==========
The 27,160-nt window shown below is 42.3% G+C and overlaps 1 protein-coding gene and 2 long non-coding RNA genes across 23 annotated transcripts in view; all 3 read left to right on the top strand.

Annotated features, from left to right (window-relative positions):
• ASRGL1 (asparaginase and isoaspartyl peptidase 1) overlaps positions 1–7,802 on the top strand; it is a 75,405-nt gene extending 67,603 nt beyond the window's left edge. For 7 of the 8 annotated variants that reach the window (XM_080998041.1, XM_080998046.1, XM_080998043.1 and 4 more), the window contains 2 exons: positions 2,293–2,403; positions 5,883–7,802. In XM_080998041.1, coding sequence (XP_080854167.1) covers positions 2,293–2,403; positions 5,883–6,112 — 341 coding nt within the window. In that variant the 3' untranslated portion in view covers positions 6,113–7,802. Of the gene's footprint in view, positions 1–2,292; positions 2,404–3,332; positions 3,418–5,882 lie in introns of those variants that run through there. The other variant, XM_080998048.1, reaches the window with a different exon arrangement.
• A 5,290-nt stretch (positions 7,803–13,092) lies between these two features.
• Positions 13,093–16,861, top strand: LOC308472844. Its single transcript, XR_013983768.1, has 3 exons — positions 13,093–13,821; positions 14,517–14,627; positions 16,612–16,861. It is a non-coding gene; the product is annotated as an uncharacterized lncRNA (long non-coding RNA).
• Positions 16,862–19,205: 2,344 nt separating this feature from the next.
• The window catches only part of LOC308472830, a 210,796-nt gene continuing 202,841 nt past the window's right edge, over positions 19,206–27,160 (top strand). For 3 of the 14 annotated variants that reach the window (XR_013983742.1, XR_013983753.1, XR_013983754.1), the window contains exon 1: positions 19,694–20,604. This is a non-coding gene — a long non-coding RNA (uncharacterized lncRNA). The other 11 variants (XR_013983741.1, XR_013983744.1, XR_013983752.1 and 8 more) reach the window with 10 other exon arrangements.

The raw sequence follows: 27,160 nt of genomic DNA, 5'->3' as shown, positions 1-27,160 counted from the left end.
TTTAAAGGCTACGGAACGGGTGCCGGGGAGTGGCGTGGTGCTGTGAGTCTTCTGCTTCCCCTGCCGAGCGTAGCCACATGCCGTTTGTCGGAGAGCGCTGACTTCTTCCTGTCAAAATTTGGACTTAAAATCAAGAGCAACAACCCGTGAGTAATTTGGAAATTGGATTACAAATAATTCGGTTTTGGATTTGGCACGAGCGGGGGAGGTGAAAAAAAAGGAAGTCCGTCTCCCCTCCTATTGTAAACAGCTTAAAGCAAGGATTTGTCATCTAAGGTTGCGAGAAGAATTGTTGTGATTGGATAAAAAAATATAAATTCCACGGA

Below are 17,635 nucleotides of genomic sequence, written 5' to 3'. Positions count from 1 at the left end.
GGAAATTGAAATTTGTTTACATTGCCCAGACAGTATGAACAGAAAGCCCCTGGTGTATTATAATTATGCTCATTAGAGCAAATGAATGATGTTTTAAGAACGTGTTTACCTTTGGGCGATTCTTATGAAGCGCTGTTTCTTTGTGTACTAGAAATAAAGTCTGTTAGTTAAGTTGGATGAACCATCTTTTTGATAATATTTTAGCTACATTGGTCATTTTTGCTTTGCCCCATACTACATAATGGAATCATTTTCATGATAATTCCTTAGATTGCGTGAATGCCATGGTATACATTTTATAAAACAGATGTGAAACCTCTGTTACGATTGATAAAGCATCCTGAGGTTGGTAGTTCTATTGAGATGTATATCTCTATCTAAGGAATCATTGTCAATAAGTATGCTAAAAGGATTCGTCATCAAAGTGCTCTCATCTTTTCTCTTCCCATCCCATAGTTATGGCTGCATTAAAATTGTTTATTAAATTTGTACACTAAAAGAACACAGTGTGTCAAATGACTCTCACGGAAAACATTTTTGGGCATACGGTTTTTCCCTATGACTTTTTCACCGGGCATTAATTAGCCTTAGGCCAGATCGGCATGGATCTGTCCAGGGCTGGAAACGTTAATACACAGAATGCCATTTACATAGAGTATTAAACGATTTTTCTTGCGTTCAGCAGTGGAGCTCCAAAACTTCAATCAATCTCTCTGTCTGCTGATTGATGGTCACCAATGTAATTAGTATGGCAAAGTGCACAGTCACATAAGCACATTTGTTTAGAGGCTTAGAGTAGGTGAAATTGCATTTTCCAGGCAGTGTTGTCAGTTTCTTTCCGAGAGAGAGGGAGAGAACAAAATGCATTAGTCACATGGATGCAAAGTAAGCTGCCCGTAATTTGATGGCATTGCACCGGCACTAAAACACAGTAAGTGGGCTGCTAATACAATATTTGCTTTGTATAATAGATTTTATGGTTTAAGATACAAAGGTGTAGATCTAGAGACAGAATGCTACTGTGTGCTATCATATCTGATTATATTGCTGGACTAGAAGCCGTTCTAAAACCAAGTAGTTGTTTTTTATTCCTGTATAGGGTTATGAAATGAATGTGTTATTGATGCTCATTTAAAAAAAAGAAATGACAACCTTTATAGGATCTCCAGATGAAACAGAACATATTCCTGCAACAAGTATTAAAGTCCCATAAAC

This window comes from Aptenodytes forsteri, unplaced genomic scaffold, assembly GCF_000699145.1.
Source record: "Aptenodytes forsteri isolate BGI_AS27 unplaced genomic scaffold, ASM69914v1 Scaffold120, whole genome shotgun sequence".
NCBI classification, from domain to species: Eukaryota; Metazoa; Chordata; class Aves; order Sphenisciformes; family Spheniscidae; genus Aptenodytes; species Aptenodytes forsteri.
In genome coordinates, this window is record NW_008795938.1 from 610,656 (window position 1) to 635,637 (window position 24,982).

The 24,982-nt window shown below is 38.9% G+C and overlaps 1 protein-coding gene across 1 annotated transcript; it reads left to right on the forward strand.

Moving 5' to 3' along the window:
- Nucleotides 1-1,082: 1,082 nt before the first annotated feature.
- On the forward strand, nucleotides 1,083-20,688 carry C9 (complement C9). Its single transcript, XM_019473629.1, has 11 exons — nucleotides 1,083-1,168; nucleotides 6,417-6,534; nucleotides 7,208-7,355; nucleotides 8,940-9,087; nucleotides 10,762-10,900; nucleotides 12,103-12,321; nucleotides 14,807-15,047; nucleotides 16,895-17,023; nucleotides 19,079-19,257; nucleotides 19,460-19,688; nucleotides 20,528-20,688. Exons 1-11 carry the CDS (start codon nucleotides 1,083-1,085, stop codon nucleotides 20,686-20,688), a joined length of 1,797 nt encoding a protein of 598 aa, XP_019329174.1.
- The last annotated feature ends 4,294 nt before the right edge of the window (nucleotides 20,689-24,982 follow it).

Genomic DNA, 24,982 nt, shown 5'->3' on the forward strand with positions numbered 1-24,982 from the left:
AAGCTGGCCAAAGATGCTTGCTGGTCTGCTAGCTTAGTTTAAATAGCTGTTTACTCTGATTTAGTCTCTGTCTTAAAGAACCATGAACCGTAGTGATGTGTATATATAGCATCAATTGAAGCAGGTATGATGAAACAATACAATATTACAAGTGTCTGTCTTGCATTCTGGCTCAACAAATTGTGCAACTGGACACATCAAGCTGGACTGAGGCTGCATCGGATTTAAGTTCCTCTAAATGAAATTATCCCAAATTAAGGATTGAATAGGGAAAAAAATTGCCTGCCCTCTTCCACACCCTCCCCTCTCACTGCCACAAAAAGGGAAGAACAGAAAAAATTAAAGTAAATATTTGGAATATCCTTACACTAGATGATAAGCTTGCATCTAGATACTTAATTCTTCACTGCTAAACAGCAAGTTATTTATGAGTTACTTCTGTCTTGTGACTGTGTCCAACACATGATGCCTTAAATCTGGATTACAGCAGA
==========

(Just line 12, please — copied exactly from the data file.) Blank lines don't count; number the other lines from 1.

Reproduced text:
This window comes from Aptenodytes forsteri, unplaced genomic scaffold, assembly GCF_000699145.1.